Singapore set to grow as arbitration powerhouse

Post-pandemic recovery should provide the impetus to propel Singapore as a leading global player in arbitration.
Post-pandemic recovery should provide the impetus to propel Singapore as a leading global player in arbitration.ST PHOTO: LIM YAOHUI

SINGAPORE - Singapore's standing as an international arbitration powerhouse is set to grow as it builds on past efforts and global economies recover from the Covid-19 pandemic.

Sounding this upbeat mood, industry players point out that Singapore has clearly entrenched itself as a major dispute resolution centre for Asia, and post-pandemic recovery should provide the impetus to propel Singapore as a leading global player.

"As can be seen from the statistics provided by the Singapore International Arbitration Centre (SIAC) earlier this year, the three biggest foreign users of SIAC are India, the United States and China. All three of these economies are projected to have robust growth in 2021 and beyond, and the level of activities for dispute resolution can only go up," said Mr Chong Yee Leong, Allen & Gledhill's co-head of international arbitration.

"As a dispute resolution centre, both international arbitration and court litigation (and in particular, the Singapore International Commercial Court) should see growth in terms of size and value of cases," he added.

Sharing that view, Oon & Bazul's managing partner Bazul Ashhab said Singapore's meteoric growth in the arbitration space led to the Republic sharing with London the top arbitration seat globally, according to the 2021 White & Case-Queen Mary survey released earlier this year.

SIAC also clinched the top place as the most preferred arbitral institution in the Asia-Pacific and second globally, he added.

"On the back of this stellar achievement, I believe Singapore's arbitration growth will continue, given Singapore's neutrality as an arbitral venue, its back-to-business outlook, and its strong arbitration eco-system," said Mr Ashhab.


Oon & Bazul's managing partner Bazul Ashhab. PHOTO: OON & BAZUL

Mr Cheng Tai-Heng, who runs the Singapore office of leading global law firm Sidley Austin, said that in assessing the bigger picture, including arbitration, "my view is that the deepest legal markets that command the highest rates will for some decades still be in the US; but the growth markets will be in Asia. The US is a stable legal market and not expanding that much compared with Asia.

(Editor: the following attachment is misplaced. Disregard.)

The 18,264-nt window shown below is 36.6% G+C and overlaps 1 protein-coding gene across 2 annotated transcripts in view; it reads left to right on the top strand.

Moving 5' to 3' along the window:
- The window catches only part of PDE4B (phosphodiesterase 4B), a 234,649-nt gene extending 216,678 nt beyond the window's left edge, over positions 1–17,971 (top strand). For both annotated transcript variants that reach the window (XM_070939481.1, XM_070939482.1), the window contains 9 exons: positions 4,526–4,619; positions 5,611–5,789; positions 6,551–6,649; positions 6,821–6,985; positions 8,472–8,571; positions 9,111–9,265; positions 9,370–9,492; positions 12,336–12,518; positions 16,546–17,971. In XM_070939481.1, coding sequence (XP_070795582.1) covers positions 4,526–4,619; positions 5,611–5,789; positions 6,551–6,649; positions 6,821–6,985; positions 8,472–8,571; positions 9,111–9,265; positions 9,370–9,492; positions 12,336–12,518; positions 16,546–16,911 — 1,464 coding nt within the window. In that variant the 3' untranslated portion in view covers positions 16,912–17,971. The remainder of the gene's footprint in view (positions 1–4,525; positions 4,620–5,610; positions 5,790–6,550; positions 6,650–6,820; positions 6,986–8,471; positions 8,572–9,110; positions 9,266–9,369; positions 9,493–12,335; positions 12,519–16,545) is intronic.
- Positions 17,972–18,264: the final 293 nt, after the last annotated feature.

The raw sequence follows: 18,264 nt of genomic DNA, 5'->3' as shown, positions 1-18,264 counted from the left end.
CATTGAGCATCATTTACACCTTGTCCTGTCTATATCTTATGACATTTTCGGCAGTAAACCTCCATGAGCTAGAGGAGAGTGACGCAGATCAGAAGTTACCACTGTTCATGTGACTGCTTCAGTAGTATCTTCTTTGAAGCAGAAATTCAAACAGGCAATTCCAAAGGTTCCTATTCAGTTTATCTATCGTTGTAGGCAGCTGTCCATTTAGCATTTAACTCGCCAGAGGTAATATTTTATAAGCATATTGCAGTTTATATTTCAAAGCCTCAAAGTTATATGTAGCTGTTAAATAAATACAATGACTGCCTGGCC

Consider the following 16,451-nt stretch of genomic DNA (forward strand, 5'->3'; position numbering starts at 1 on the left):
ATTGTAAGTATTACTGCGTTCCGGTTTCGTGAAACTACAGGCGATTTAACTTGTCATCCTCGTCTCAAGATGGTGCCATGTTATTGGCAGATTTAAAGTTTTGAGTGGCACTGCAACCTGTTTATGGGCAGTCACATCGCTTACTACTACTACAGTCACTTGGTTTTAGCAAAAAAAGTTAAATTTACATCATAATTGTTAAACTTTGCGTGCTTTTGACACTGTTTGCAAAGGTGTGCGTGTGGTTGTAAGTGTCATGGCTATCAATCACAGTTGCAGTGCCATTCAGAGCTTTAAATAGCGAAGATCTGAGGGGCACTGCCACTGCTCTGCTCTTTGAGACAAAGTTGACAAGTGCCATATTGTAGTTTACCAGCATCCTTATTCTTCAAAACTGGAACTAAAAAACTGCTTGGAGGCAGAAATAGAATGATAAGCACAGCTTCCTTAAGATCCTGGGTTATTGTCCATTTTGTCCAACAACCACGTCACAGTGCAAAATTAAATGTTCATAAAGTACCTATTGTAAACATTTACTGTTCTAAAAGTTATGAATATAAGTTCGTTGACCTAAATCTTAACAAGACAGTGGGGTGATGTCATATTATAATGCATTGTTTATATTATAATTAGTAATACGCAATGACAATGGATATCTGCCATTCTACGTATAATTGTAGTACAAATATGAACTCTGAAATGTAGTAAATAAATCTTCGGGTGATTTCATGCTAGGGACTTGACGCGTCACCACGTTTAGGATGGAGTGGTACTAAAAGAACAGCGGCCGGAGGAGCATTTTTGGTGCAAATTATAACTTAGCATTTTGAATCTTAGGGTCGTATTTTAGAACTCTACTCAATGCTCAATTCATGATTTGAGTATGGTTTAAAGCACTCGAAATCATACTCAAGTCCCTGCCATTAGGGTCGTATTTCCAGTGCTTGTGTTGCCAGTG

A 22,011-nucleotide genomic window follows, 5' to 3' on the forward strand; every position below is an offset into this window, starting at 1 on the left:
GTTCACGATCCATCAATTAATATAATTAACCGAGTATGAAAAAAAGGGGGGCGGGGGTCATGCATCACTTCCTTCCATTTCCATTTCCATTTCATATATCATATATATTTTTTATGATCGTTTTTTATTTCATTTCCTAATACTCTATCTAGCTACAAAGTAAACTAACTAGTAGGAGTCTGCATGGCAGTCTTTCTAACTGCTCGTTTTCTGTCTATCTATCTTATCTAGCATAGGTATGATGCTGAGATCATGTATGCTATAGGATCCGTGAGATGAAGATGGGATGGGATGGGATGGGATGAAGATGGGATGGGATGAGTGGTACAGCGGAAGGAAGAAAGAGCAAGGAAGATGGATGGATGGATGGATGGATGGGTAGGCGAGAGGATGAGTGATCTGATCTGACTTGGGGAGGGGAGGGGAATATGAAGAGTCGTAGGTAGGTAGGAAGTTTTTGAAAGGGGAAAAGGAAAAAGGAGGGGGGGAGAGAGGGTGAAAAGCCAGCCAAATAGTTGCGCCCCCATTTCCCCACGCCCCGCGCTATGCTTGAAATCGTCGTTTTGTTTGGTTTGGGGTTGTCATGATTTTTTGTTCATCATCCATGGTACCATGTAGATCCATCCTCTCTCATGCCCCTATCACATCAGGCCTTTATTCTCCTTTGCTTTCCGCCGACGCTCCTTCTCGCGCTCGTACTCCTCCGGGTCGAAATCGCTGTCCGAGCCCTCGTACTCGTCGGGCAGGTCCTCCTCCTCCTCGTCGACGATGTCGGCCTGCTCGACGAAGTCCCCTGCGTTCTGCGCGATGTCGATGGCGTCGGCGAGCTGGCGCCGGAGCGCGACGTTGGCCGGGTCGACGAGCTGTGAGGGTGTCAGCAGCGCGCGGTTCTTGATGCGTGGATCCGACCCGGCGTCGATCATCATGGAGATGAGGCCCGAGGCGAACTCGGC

"The US is the world's largest economy, the largest businesses are there, so the greatest legal needs are there. The capital markets are still the largest in the world, and that leads to more transactions, more financial instruments, more disputes. I think it will remain so for quite a while, especially as long as the US dollar remains the reserve currency of the world."

Mr Cheng, who recently returned from the US to head the firm's Singapore office as co-managing partner, has handled several net-worth cases, including a $250 million investment treaty arbitration dispute currently awaiting judgment between a Singapore group and the Mexican government.


Mr Cheng Tai-Heng runs the Singapore office of leading global law firm Sidley Austin. PHOTO: IAN KACUNGIRA

Separately, SIAC earlier this month announced the appointments of a new chief executive officer and a new registrar as it builds on its arbitration success and bids to move on to the next level.

Ms Gloria Lim, who was previously director of the Ministry of Law's Legal Industry Division, was named CEO. Mr Kevin Nash was appointed registrar last month.

Expressing deep appreciation to outgoing CEO Lim Seok Hui and registrar Delphine Ho, SIAC said: "Seok Hui played an important role during a transformative period in the institution's growth and expansion, enhancing the standing of SIAC in Singapore and internationally.

"During her tenure, SIAC's caseload increased significantly, from 235 cases in 2012 to 1,080 cases in 2020, with parties from over 100 jurisdictions arbitrating disputes at SIAC. Seok Hui also oversaw SIAC's expansion abroad with offices in India, South Korea, China and the United States."

SIAC added that as registrar, Ms Ho played a leadership role in ensuring that SIAC's case management services remain efficient and effective, and fine-tuned many of SIAC's processes and procedures.

SIAC's chairman, Senior Counsel Davinder Singh, thanked Ms Lim and Ms Ho, saying: "They both played significant roles in enhancing the international standing and profile of SIAC, and helped it achieve the success it has seen today.

"The board and I look forward to working closely with Gloria and Kevin to take SIAC to the next level, develop new capabilities, and work closely with our international arbitration partners to serve the needs of the global business community."